Sitting tight, not sitting pretty
A little more than a year ago, the warnings were out: Between one-half and three-fourths of employees were at least passively looking for a new job at all times, various surveys said. Not anymore: The recession has glued more would-be job-changers to their chairs.
A little more than a year ago, the warnings were out: Between one-half and three-fourths of employees were at least passively looking for a new job at all times, various surveys said.
Not anymore: The recession has glued more would-be job-changers to their chairs. They have watched colleagues get the ax and read the unemployment reports.
The number of long-term unemployed has tripled over the last year. More than one in four job hunters have been hunting for more than 26 weeks. Staying put now seems a whole lot safer than searching for greener pastures. Who knows if those pastures won't be mown, too?
The professional services firm of Towers Perrin surveyed 650,000 employees for its quarterly Workplace Watch report, finding the diminished enthusiasm for job hunting.
Last year, after the recession officially began, between 64 percent and 66 percent of employees surveyed said they were "not seriously considering leaving" their companies. This year, the percentage jumped to 71 percent.
At the start of the recession, 56 percent of those surveyed said it "would take a lot for me to look for another employer." This year, 64 percent.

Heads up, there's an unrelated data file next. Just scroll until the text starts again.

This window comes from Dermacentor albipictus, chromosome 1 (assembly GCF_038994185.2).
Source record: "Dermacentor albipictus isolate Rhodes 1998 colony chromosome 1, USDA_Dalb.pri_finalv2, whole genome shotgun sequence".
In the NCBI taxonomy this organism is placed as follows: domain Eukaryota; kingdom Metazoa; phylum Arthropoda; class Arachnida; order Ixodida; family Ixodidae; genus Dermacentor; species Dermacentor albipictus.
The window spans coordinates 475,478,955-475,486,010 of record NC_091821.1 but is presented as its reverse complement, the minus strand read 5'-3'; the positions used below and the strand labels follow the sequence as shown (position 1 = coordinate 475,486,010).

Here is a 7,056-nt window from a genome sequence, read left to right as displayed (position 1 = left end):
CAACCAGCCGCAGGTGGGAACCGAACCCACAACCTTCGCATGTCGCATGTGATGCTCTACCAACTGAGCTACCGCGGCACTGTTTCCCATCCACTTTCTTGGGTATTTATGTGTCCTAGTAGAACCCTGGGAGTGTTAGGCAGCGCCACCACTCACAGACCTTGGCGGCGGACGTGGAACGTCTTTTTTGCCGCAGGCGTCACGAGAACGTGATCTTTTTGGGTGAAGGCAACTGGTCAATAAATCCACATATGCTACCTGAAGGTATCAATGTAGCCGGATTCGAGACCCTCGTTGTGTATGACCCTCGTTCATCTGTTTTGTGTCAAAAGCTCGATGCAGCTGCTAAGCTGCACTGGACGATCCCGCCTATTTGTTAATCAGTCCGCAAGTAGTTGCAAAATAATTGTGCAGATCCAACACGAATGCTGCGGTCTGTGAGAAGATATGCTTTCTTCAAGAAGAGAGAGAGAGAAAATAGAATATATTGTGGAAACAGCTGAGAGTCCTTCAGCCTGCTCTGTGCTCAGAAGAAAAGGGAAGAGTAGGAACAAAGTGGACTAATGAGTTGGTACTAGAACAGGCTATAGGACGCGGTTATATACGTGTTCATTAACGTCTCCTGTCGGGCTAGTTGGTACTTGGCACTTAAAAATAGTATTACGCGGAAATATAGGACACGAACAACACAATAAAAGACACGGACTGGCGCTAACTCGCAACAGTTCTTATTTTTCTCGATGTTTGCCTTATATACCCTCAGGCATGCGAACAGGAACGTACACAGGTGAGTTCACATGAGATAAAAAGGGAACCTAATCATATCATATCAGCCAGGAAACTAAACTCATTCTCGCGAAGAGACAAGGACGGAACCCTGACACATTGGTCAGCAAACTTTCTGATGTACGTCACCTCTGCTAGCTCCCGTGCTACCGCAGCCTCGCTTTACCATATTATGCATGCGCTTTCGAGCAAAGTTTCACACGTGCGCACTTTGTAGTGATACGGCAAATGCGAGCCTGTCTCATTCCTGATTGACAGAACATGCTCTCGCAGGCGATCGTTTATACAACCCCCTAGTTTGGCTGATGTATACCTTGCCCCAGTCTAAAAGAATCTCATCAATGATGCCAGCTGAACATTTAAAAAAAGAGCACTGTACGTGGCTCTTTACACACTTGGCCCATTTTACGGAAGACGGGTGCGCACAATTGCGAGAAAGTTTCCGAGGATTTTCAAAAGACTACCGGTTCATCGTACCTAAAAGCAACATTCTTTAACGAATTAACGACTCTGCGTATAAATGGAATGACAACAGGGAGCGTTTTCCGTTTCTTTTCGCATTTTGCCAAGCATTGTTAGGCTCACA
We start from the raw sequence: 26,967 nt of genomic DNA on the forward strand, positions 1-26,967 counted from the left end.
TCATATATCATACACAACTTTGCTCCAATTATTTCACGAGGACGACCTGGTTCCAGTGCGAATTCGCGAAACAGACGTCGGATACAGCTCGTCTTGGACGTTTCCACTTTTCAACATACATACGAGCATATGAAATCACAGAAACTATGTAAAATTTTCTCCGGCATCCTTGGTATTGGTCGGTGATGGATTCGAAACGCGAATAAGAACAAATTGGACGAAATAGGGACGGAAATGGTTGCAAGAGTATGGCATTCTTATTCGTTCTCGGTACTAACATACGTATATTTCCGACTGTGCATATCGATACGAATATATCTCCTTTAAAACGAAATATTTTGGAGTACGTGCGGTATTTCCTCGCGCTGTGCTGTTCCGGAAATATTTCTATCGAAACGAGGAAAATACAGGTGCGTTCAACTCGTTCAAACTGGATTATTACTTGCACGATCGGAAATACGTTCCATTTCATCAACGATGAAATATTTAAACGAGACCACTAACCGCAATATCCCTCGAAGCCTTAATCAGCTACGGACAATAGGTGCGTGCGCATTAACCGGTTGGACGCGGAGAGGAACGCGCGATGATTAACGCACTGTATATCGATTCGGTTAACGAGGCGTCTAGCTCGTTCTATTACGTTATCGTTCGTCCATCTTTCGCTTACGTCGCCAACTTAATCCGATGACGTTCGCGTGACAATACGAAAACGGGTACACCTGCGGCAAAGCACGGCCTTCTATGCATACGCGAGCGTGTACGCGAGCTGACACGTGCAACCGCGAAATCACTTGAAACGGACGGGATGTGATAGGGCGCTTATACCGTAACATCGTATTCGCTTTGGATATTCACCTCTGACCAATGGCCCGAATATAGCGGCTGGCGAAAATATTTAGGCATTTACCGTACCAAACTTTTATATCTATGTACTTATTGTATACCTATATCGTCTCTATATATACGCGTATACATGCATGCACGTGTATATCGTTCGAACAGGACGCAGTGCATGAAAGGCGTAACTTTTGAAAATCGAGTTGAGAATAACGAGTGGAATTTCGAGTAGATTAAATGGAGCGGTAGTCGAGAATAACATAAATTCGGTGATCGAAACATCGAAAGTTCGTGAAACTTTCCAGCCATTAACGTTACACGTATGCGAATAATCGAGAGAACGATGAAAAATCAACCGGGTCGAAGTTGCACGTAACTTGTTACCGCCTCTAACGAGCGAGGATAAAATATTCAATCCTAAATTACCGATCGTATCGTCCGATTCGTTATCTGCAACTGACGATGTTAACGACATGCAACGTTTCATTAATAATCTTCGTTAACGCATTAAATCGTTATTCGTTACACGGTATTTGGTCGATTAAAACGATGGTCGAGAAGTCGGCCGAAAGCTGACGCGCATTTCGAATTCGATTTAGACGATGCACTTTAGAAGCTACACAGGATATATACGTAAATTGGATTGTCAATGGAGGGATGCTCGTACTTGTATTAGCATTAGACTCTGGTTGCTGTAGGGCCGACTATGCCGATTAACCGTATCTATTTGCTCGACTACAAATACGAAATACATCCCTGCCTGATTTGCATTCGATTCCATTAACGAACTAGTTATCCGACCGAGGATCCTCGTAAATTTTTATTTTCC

Behind these statistics are feelings - and stress.
Just 55 percent of workers in the Towers Perrin survey said they are able to balance work and personal responsibilities. That's down from 63 percent a year ago.
Furthermore, workers who remain onboard express more confusion about their roles. Sixty-nine percent said they clearly understand the goals and objectives of their company, down from 81 percent. That should be a cause for concern in any organization that hopes the team is rowing in the same direction.
And, even though the rank and file academically understands the recession and the job market forces at work, they're more likely to point fingers of blame at their bosses. Only 50 percent of the Towers Perrin respondents said their top management was good at providing leadership, down from 57 percent.
Meanwhile, physicians report that health complaints because of stress are up. Some analysts suggest that survivors' guilt is taking a toll in two radically different ways. Some workers have responded by revving up to meet or exceed all the do-more-with-less expectations. Others are in a what's-the-use funk.
No question about it. These are tough motivational times.
But there's also no question that it's better to be employed than not.
(Diane Stafford is the workplace and careers columnist at The Kansas City Star. Her "Your Job" blog at economy.kansascity.com includes daily posts about job-related issues of wide interest. She can be reached at firstname.lastname@example.org.)
(c) 2009, The Kansas City Star.
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